Yep, no question there!

Come join us on the Salicylates, Amines, Histamine Sensitive Tribe in Allergies forum.
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#19 of 22 Old 03-07-2010, 02:32 AM
 
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Just a couple of book recommendations:

http://www.amazon.com/Healing-New-Ch.../dp/0345494504

http://www.amazon.com/Psychology-Syn...7940016&sr=1-1

My son is allergic to corn (IgG reaction, wouldn't show up on tests) and his symptoms include ADHD behaviors.
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#20 of 22 Old 03-16-2010, 09:31 PM - Thread Starter
 
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Thanks for all the info ladies. I have requested several of the books mentioned. I also picked up an allergy free cookbook from the library. The author is GFCF so all of her recipes are too.

As for the salicylates....I don't think they are an issue. DD can have nearly everything on the list as long as it is paired with a protein....however if it isn' watch out! She has a VERY high metabolism and I wonder if she can't handle something simple like an apple because of it. I used to pair apples with peanut butter to give her that needed protein.

Kim- Simple livin' mama to 4 great kiddos.
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#21 of 22 Old 03-20-2010, 02:50 AM
 
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[QUOTE=JaneS;15152061]That was me. Comparing FAILSAFE Diet research done by Anne Swain at the Royal Prince Alfred Hospital several decades after Ben Feingold's, reveals more fruits and veggies with higher salicylate content than the Feingold Diet excludes even in Stage 1.

and I think The FAILSAFE Diet also has more additives flagged than Feingold does. It's really too bad these researchers cannot work together."]



If you check pages 47-60 of the Feingold Handbook, you will see that the Swain, Dutton and Truswell study in the Journal of the American Dietetic Association, 1985 and used by the Royal Prince Alfred Hospital covers the latest information on salicylates.

It should also be pointed out that this reasearch are measurements without any specifics about the kind of salicylate. Nobody has done any research on the relative toxicity of the different salicylate. Nobody knows which kind of salicylate is worse for a sensitive person. And if they did know, it wouldn’t help because nobody knows how much of which ones are in any particular food. So knowing the amounts of salicylates are could be useless.

The Feingold diet eliminates those salicylate-containing foods that have been shown to be most likely to cause problems. The basic list used by the Feingold Association has been determined clinically. For those more sensitive, the newer information is published by the Association as well as I stated in my first paragraph.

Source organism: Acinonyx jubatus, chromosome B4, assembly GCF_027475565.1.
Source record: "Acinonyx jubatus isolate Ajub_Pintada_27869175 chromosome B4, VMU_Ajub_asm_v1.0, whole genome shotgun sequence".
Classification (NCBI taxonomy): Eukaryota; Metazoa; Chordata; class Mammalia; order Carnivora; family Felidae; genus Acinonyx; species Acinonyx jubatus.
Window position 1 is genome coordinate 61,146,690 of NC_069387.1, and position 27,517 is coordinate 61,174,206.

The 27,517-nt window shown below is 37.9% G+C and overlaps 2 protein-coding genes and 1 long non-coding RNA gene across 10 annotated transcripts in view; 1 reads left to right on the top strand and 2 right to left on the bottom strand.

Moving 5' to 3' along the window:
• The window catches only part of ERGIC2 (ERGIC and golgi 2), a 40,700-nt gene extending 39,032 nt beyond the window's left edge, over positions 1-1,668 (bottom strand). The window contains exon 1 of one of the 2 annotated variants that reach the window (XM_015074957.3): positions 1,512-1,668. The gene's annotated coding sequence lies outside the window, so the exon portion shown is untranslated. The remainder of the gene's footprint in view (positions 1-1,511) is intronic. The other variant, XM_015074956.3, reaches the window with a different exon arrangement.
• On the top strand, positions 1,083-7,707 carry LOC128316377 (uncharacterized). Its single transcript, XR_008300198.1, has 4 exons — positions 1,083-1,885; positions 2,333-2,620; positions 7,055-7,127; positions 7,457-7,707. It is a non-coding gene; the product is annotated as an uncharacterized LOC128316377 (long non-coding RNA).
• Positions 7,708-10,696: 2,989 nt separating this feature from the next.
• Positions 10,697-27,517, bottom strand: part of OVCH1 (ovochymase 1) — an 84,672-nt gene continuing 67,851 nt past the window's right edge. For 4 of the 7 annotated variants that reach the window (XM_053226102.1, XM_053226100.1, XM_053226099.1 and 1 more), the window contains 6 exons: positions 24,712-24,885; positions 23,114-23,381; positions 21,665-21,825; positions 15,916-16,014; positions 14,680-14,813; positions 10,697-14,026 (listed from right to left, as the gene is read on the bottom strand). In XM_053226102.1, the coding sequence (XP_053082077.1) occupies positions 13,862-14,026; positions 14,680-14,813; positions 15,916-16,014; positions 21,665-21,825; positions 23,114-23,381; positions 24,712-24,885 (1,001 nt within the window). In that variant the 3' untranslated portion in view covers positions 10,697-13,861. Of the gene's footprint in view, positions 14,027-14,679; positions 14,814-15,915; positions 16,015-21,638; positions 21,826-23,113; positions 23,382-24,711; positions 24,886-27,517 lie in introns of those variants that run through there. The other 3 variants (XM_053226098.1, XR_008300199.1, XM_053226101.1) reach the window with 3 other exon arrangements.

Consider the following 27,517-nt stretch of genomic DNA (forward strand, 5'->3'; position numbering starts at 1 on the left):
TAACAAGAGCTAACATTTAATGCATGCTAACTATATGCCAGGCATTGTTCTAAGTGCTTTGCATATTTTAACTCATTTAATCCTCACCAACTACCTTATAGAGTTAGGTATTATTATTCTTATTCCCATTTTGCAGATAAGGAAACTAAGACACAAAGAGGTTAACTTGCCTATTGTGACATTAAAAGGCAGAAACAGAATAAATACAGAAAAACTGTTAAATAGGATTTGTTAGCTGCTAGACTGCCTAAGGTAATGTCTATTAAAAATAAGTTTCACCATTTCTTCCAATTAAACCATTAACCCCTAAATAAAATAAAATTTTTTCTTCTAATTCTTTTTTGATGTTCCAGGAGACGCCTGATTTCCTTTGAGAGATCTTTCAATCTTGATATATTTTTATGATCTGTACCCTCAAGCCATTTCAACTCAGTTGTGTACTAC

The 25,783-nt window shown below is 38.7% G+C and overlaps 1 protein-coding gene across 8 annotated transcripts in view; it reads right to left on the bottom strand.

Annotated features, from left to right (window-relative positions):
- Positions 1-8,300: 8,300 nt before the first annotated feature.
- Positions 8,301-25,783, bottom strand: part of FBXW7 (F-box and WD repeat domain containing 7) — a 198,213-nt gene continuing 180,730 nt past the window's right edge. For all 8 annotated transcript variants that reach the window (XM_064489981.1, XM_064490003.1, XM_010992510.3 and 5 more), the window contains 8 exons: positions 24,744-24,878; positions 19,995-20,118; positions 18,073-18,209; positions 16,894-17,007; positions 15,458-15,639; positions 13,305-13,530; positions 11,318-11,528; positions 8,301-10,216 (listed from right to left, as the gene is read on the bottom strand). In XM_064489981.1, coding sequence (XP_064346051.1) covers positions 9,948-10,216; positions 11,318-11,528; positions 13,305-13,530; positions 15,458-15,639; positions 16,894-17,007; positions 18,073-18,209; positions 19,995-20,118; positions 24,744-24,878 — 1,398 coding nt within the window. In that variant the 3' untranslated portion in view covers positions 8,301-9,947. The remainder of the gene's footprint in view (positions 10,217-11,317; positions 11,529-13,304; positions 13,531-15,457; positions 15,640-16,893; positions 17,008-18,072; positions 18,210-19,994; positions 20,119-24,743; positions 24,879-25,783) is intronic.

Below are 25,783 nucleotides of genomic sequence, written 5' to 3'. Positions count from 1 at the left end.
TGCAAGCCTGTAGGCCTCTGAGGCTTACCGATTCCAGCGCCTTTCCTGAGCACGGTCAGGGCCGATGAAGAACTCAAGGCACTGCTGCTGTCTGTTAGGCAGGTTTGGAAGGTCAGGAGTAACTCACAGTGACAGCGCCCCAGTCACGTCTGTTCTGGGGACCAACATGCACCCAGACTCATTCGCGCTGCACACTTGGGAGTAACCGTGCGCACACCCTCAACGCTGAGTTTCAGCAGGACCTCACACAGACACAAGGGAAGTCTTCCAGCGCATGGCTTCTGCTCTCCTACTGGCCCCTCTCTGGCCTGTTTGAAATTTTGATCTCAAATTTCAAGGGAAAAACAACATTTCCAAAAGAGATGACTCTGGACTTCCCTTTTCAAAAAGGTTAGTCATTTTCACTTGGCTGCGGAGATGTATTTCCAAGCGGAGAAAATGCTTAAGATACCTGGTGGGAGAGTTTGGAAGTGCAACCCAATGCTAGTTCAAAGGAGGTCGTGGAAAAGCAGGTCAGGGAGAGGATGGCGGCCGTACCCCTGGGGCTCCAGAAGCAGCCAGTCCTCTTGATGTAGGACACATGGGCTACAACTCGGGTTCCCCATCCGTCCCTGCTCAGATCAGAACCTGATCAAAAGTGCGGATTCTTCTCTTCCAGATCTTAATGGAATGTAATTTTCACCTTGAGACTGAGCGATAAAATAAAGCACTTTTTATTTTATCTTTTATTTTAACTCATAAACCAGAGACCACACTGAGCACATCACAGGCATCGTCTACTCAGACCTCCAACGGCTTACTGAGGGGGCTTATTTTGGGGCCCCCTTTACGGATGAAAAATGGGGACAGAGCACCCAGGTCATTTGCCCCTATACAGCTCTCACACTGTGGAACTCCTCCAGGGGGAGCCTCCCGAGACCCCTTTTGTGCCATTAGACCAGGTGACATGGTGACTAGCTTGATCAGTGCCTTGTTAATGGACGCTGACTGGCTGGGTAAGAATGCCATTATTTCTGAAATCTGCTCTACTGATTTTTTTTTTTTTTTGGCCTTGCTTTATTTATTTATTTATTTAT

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#22 of 22 Old 03-20-2010, 02:53 AM
 
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That was me. Comparing FAILSAFE Diet research done by Anne Swain at the Royal Prince Alfred Hospital several decades after Ben Feingold's, reveals more fruits and veggies with higher salicylate content than the Feingold Diet excludes even in Stage 1.

and I think The FAILSAFE Diet also has more additives flagged than Feingold does. It's really too bad these researchers cannot work together.



To the OP, one of the secrets is to eliminate lowfat milk, b/c the preservative BHT that is in the vitamin A - retinyl palmitate, is not on the label. Use whole milk only which has natural vitamin A and doesn't need the toxic synthetic added.



If you check pages 47-60 of the Feingold Handbook, you will see that the Swain, Dutton and Truswell study in the Journal of the American Dietetic Association, 1985 and used by the Royal Prince Alfred Hospital covers the latest information on salicylates.

It should also be pointed out that this reasearch are measurements without any specifics about the kind of salicylate. Nobody has done any research on the relative toxicity of the different salicylate. Nobody knows which kind of salicylate is worse for a sensitive person. And if they did know, it wouldn’t help because nobody knows how much of which ones are in any particular food. So knowing the amounts of salicylates are could be useless.

The Feingold diet eliminates those salicylate-containing foods that have been shown to be most likely to cause problems. The basic list used by the Feingold Association has been determined clinically. For those more sensitive, the newer information is published by the Association as well as I stated in my first paragraph.